• In the conjunction of formal and psychosocial levels, I study Idiosyncratic deals (I-deals), which are defined as personalized employment conditions that individual workers negotiate with their employers to satisfy both the employers’ and the employees’ needs, values, and preferences (Rousseau, Ho, & Greenberg, 2006).
  • In this area, I work mostly on the antecedents of those deals, since most of the literature has studied the consequences. By studying the antecedents, my research contributes to an understanding of the conditions (e.g. the leader’s characteristics, his personal experiences) that facilitate the creation of such deals.
  • An example of a research question is “To what extent do supervisor care-giving responsibilities (for children and the elderly) affect the number of I-deals they grant, and how do those ideals affect Satisfaction with Balance and Turnover intentions?” (see the abstract of the paper in Appendix 3, B1)

Premise #4

The three levels of the organization (the formal, the psychosocial, and the anthropological levels) are connected and dependent on the external environment in which the company operates. Thus, it includes things such as the legal system (in issues such as parental leave and workers protection); cultural assumptions (for instance regarding caregiving); the institutions’ effectiveness or the educational system.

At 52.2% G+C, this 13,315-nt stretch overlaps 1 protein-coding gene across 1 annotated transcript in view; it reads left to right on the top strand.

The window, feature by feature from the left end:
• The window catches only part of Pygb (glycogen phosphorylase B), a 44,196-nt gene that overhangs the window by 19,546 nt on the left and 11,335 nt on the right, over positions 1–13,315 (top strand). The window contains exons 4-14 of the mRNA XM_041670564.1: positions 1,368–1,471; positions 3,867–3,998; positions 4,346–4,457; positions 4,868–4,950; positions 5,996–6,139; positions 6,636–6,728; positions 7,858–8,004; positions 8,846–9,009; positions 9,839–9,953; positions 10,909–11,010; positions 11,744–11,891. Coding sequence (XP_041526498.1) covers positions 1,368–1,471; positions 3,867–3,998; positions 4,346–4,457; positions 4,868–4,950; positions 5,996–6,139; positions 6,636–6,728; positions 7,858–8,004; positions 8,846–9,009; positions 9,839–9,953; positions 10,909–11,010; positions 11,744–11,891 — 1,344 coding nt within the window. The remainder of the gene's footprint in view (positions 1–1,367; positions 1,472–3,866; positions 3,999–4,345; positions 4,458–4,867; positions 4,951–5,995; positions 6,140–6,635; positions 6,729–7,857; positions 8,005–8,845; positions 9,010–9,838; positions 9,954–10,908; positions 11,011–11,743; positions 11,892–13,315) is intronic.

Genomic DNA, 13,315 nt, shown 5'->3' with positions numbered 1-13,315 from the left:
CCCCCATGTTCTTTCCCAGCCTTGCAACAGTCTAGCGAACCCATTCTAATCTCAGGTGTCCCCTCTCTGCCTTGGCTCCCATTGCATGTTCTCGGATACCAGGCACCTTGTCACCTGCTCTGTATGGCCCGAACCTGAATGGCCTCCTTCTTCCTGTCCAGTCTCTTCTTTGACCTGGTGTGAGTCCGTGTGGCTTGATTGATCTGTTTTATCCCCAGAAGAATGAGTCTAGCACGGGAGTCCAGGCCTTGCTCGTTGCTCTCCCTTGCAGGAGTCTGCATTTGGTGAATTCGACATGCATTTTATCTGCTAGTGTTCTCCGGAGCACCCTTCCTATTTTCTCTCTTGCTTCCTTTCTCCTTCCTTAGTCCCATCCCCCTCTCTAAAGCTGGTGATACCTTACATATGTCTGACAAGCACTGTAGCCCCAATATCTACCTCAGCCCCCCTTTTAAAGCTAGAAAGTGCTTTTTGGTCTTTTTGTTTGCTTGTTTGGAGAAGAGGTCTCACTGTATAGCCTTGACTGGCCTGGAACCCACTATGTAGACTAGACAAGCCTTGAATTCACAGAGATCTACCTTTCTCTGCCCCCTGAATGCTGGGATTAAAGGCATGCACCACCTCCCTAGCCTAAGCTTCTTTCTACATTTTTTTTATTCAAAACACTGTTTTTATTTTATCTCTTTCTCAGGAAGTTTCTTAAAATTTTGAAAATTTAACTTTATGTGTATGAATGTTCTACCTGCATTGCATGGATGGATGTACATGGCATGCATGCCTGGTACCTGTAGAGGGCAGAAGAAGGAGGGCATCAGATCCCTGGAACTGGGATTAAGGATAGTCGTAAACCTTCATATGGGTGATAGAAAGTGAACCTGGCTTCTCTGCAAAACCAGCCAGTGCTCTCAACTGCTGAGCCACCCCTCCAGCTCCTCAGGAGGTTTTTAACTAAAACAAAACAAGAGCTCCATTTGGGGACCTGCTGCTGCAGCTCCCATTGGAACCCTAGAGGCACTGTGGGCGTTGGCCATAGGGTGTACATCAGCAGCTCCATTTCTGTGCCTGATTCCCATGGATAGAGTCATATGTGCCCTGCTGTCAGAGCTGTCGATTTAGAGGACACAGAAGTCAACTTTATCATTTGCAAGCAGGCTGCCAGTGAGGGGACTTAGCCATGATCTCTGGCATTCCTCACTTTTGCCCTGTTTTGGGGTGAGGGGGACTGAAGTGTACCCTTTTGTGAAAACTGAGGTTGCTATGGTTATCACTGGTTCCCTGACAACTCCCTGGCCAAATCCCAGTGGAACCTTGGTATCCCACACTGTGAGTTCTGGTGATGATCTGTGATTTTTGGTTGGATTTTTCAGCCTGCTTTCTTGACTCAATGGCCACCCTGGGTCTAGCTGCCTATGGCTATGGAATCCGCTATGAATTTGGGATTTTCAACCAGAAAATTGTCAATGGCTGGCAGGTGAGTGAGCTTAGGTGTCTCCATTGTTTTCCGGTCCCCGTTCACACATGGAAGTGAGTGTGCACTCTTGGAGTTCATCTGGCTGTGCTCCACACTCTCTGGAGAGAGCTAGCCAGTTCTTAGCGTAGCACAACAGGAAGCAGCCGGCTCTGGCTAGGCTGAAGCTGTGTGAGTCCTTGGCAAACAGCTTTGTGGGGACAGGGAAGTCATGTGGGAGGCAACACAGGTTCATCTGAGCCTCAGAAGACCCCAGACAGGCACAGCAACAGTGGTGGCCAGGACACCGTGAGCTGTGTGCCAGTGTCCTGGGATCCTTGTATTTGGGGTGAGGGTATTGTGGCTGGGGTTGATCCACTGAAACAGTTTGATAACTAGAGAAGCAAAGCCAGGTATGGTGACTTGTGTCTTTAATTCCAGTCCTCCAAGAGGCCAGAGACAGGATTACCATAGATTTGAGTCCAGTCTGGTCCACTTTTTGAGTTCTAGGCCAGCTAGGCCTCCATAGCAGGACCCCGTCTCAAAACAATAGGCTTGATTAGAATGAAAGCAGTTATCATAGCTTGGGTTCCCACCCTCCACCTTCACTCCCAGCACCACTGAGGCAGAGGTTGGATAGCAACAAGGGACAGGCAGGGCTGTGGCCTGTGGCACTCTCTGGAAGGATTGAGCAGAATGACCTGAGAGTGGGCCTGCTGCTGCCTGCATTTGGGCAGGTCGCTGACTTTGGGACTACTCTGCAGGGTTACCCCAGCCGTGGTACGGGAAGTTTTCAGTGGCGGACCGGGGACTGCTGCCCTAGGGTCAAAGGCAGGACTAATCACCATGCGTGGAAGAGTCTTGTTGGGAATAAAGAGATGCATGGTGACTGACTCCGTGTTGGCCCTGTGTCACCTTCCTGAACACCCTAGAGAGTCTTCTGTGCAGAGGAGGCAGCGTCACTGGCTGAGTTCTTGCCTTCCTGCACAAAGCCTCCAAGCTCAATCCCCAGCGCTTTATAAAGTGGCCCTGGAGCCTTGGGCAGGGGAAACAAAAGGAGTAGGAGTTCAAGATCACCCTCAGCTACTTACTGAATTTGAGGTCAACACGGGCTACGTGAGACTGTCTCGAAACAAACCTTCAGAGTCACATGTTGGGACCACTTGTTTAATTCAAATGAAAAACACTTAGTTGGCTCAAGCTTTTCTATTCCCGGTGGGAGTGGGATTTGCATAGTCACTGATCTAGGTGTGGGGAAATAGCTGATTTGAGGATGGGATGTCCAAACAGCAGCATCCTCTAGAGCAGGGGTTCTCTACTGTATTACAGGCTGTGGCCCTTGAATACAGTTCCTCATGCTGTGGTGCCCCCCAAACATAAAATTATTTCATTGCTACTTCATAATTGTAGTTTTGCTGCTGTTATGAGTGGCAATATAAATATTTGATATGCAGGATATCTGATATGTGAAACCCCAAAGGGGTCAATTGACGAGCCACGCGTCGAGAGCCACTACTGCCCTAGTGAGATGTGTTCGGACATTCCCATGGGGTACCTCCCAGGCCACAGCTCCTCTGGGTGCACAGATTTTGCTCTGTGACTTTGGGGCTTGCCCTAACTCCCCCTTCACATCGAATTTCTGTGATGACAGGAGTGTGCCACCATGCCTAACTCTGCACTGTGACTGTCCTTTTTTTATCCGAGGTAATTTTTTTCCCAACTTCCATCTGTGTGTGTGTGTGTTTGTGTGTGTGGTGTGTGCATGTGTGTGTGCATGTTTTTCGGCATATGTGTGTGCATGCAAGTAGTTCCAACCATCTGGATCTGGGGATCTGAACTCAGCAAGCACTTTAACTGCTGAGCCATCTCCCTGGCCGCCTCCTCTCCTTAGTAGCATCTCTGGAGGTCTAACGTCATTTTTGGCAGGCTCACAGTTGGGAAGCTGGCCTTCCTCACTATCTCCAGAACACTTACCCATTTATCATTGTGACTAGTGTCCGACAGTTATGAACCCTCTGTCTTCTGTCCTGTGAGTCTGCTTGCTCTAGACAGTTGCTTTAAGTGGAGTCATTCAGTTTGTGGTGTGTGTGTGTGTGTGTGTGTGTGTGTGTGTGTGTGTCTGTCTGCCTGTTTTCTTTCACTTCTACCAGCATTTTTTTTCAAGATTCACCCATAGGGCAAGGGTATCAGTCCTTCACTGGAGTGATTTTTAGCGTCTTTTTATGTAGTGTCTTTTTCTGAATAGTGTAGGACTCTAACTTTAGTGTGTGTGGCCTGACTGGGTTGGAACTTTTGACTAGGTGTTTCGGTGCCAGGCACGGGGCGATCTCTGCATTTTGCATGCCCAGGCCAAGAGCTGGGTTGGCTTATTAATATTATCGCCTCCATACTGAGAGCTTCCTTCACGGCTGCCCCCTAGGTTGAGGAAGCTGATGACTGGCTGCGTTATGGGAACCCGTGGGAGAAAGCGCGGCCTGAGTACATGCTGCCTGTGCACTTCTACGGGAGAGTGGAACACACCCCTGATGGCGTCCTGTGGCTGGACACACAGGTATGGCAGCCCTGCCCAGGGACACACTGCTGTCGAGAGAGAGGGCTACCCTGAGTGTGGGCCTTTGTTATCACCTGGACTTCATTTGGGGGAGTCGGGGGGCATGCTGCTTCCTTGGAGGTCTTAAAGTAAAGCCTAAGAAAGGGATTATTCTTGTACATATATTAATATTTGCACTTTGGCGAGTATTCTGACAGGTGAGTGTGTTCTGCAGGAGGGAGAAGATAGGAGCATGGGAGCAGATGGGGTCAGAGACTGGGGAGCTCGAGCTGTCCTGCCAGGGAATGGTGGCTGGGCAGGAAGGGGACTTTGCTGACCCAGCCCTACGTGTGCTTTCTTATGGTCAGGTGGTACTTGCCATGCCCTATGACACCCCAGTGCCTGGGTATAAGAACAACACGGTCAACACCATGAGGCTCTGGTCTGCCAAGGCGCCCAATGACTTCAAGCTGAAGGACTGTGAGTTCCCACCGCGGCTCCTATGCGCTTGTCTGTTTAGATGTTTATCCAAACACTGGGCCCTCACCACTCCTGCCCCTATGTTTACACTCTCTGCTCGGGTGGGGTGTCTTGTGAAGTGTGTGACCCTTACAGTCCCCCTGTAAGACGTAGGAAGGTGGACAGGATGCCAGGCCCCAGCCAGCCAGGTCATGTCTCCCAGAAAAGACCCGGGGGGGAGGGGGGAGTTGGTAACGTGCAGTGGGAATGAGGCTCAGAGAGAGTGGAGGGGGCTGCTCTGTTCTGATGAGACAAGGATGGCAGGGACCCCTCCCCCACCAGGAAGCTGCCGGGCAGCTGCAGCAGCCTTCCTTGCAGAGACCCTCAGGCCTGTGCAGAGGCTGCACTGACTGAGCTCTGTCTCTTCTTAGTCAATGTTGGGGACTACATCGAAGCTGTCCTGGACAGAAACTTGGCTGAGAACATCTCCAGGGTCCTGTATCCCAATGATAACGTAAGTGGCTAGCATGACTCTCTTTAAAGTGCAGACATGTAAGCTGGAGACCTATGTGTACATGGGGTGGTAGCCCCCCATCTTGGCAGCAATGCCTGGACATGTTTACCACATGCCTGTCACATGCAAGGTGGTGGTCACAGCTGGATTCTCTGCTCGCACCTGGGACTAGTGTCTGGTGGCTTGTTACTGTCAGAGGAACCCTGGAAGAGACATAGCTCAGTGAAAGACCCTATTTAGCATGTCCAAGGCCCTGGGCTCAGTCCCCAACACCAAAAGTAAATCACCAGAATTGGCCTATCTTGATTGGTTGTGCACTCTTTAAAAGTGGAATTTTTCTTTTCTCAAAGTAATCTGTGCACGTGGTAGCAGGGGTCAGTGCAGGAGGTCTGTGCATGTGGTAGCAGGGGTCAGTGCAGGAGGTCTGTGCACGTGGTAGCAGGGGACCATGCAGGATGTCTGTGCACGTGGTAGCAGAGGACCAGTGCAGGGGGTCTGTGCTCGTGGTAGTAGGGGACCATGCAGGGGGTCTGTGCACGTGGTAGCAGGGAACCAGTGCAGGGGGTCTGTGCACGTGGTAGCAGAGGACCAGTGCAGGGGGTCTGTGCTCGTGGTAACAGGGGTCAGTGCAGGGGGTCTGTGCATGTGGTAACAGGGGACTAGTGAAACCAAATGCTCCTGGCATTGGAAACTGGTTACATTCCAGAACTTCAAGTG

What is it reflected in?

  • Hence, I study the work-family interface in different countries, which allows me to test the effect of the external environment, namely national context. Cross-national comparisons are rare and mostly rooted in a cultural framework (Ollier-Malaterre, Valcour, Den Dulk, & Kossek, 2013). I work by conceptualizing national context via objective features of the national environment, such as: the level of social expenditures (investment in low-cost high-quality public childcare); the rate of unemployment; the effectiveness of the government; and, the country’s Human Development Index (HDI).
  • An example of a research question related to this premise is “To what extent the different perceptions of gender roles (measured by Gender Inequality Index -GII) affect the results of Family Supervisor Supportive Behaviors (FSSB)?)

Premise #5

I trust that a confluence of extrinsic, intrinsic and prosocial motivations – the so-called motivational structure – guides individuals’ actions and impacts individuals’ work-family decision-making that turns into (positive or negative) learning. Such continuous learning shapes future decisions (Chinchilla, Moragas, & Kim, 2012).

What is it reflected in?

  • Thus, I have studied how various motivations, namely Performance Motivation and Family motivation, affect leadership behaviors as perceived by the collaborators.
  • An example of a research question would be “To what extent the performance motivation of the supervisor influences the number of idiosyncratic deals he grants, depending on the performance motivation of the collaborator”